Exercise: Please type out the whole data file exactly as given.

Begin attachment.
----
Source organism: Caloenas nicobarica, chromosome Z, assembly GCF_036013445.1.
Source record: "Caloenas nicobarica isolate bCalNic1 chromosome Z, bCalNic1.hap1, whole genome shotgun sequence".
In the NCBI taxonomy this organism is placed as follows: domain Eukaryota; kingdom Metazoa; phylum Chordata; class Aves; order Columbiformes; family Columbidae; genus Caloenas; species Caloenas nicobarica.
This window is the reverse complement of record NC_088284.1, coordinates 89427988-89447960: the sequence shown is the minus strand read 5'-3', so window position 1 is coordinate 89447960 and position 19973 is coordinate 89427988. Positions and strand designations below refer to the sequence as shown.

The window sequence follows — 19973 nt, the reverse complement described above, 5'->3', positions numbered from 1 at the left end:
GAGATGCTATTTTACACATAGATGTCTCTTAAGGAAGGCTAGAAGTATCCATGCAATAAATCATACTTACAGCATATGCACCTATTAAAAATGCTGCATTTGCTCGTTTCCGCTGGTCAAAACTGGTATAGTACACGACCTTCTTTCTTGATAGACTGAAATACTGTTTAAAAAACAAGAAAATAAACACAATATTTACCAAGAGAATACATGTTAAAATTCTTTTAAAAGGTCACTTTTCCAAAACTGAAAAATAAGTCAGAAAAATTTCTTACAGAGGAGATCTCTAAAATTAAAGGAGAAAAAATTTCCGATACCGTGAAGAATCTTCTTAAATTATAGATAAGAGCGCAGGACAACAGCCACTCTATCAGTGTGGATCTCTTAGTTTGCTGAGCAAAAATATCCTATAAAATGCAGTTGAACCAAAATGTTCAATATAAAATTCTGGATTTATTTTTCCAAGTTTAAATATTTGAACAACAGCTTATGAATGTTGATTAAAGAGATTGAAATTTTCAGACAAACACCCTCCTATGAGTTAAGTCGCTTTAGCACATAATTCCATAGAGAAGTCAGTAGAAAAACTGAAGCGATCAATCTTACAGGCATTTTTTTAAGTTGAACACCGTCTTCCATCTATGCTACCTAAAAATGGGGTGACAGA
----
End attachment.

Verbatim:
Source organism: Caloenas nicobarica, chromosome Z, assembly GCF_036013445.1.
Source record: "Caloenas nicobarica isolate bCalNic1 chromosome Z, bCalNic1.hap1, whole genome shotgun sequence".
In the NCBI taxonomy this organism is placed as follows: domain Eukaryota; kingdom Metazoa; phylum Chordata; class Aves; order Columbiformes; family Columbidae; genus Caloenas; species Caloenas nicobarica.
This window is the reverse complement of record NC_088284.1, coordinates 89427988-89447960: the sequence shown is the minus strand read 5'-3', so window position 1 is coordinate 89447960 and position 19973 is coordinate 89427988. Positions and strand designations below refer to the sequence as shown.

The window sequence follows — 19973 nt, the reverse complement described above, 5'->3', positions numbered from 1 at the left end:
GAGATGCTATTTTACACATAGATGTCTCTTAAGGAAGGCTAGAAGTATCCATGCAATAAATCATACTTACAGCATATGCACCTATTAAAAATGCTGCATTTGCTCGTTTCCGCTGGTCAAAACTGGTATAGTACACGACCTTCTTTCTTGATAGACTGAAATACTGTTTAAAAAACAAGAAAATAAACACAATATTTACCAAGAGAATACATGTTAAAATTCTTTTAAAAGGTCACTTTTCCAAAACTGAAAAATAAGTCAGAAAAATTTCTTACAGAGGAGATCTCTAAAATTAAAGGAGAAAAAATTTCCGATACCGTGAAGAATCTTCTTAAATTATAGATAAGAGCGCAGGACAACAGCCACTCTATCAGTGTGGATCTCTTAGTTTGCTGAGCAAAAATATCCTATAAAATGCAGTTGAACCAAAATGTTCAATATAAAATTCTGGATTTATTTTTCCAAGTTTAAATATTTGAACAACAGCTTATGAATGTTGATTAAAGAGATTGAAATTTTCAGACAAACACCCTCCTATGAGTTAAGTCGCTTTAGCACATAATTCCATAGAGAAGTCAGTAGAAAAACTGAAGCGATCAATCTTACAGGCATTTTTTTAAGTTGAACACCGTCTTCCATCTATGCTACCTAAAAATGGGGTGACAGA